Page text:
The problem with these two conflicting worldviews is that ideological voters are not likely to be terribly forgiving or understanding of an establishment they view more and more as a major part of the problem in our political system. We don’t see what a huge concession Ryan is from the perspective of those in power, we just see how far he is from our ideals and feel disappointed. It’s possible that this is not the right reaction. In analyzing any action the intent behind that action is enormously important. Yes, Ryan isn’t what we wanted, but acting within their limitations, the selection of Ryan shows a clear intent from the establishment to offer a concession to the more radical pro-liberty elements within the party.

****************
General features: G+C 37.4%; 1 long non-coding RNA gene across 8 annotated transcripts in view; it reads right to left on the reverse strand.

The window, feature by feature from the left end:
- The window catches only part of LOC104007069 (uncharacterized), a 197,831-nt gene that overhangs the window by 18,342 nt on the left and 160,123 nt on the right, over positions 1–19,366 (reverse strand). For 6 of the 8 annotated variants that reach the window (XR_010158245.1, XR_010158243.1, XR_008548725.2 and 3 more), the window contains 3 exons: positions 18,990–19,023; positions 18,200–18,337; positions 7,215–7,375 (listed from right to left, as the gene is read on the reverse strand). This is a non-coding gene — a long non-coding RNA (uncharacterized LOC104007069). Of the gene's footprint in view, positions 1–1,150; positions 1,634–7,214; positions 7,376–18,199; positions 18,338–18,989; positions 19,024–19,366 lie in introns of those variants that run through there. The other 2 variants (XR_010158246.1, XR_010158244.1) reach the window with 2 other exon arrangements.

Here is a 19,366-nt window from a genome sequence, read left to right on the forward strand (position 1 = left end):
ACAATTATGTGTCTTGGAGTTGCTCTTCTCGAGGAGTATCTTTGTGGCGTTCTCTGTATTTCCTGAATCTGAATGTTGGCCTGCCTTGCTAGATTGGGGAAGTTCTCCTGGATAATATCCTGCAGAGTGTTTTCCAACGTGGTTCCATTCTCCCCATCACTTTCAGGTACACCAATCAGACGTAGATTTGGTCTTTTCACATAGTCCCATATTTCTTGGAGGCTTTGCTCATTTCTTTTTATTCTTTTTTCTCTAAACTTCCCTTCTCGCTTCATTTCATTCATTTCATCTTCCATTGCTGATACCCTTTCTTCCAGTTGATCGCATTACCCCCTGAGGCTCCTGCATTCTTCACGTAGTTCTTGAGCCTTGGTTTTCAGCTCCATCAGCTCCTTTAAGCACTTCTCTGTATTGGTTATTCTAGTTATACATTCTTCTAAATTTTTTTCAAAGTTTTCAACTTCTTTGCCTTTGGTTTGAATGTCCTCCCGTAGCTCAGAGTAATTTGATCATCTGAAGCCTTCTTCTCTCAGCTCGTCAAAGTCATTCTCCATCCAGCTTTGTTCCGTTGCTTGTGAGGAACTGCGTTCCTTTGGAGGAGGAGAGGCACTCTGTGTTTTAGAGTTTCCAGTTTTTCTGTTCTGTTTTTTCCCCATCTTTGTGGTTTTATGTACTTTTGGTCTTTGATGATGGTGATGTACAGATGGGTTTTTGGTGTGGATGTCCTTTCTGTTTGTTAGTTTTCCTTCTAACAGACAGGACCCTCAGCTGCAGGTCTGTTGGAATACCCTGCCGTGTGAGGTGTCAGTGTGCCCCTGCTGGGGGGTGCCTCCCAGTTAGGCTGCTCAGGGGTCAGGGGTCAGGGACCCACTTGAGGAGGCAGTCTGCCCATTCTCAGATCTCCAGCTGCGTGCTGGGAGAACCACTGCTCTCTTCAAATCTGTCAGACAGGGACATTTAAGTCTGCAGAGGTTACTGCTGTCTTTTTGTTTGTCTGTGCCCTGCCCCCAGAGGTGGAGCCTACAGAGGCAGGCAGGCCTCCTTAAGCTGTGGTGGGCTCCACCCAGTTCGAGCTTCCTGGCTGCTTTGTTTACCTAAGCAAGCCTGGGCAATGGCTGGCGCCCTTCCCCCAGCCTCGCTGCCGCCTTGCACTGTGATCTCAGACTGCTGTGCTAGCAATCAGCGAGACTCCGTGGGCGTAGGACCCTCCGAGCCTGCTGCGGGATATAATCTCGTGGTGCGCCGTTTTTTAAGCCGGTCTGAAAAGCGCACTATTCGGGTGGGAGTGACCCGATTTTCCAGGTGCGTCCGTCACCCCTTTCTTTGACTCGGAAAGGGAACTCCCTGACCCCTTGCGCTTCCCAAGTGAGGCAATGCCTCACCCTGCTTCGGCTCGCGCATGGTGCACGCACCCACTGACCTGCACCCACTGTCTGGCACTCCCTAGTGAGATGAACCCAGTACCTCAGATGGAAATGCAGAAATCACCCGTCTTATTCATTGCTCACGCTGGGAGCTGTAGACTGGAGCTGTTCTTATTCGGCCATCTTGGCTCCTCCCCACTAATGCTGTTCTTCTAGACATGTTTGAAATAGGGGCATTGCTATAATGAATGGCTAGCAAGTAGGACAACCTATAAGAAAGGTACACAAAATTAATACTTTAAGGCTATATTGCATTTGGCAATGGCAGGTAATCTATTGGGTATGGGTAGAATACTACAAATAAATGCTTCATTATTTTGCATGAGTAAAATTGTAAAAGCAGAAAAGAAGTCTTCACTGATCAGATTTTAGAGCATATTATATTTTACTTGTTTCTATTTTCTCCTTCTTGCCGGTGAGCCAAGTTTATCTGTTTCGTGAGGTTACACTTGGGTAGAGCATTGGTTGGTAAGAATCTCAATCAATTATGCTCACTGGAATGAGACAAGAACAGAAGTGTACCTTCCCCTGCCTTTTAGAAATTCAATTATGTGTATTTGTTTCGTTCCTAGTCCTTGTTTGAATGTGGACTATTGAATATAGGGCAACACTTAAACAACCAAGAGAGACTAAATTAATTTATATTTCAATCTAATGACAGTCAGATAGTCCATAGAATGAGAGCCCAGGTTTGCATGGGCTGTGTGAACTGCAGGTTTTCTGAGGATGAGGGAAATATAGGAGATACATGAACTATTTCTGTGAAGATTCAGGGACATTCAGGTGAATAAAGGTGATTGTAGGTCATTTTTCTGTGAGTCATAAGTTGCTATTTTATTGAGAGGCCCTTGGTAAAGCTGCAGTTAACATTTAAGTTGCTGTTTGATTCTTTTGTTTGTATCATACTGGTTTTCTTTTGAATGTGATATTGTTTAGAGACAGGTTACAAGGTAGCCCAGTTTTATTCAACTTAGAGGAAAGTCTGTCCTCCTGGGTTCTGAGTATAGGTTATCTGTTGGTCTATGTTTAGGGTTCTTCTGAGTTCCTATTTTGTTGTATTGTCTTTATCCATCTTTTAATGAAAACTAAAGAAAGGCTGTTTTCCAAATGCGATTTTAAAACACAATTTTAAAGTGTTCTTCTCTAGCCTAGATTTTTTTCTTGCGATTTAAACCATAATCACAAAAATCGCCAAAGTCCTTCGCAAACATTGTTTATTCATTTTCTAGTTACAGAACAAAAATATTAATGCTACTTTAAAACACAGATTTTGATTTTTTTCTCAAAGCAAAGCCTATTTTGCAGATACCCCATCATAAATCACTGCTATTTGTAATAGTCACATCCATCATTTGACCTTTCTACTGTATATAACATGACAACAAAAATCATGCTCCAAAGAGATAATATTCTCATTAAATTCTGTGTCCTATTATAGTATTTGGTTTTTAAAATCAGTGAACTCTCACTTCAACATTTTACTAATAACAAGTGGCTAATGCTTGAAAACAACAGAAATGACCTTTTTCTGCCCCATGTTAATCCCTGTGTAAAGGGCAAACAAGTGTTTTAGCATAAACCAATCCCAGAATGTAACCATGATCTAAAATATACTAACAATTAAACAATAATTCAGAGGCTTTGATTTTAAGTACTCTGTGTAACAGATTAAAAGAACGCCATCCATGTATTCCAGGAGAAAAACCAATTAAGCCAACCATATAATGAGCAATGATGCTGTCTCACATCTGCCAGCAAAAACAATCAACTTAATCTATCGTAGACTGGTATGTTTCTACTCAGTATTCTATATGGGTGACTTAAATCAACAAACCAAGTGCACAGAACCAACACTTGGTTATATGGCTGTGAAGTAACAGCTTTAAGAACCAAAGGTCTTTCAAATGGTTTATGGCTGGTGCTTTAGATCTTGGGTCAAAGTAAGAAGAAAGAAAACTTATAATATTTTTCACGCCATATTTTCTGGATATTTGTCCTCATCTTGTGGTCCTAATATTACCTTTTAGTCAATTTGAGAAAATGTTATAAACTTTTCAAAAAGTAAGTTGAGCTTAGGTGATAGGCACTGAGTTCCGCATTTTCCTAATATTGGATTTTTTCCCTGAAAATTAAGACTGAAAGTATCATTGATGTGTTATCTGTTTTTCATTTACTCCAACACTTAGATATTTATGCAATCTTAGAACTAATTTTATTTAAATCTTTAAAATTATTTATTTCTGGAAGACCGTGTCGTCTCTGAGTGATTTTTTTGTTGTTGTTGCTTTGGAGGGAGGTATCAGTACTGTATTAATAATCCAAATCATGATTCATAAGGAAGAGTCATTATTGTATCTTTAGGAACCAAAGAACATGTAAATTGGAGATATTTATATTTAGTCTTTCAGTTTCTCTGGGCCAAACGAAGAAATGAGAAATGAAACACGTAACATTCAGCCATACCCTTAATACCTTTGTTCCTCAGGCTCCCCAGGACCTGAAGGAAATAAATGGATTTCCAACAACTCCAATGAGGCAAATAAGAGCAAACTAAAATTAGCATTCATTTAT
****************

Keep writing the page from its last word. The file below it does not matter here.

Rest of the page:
That said, it’s possible that we ought to be scoring the Ryan selection as a major victory for liberty because it is a sign of the establishment stepping outside of their comfort zone and offering us something they think is significant. It’s like when your senile grandmother gives you a pair of used socks for Christmas. You don’t like the socks and you don’t want the socks, but you have to appreciate her intent to do what she thought was something nice, even if the result was horribly disappointing. You welcome the old socks with enthusiasm and don’t express your inner dismay, either because you respect her and feel sorry for her, or at the very least because you hope she’ll leave you some money in her will.
Ultimately, if we object to Ryan, if we raise the roof with outrage, they’re sufficiently out of touch that they won’t understand and will just get confused and offended. If we accept their lame gift with a winning smile that makes them think they did the right thing, that makes them feel good about us and next time the gifts may be more generous and they’ll write us into the will and we will eventually inherit it all.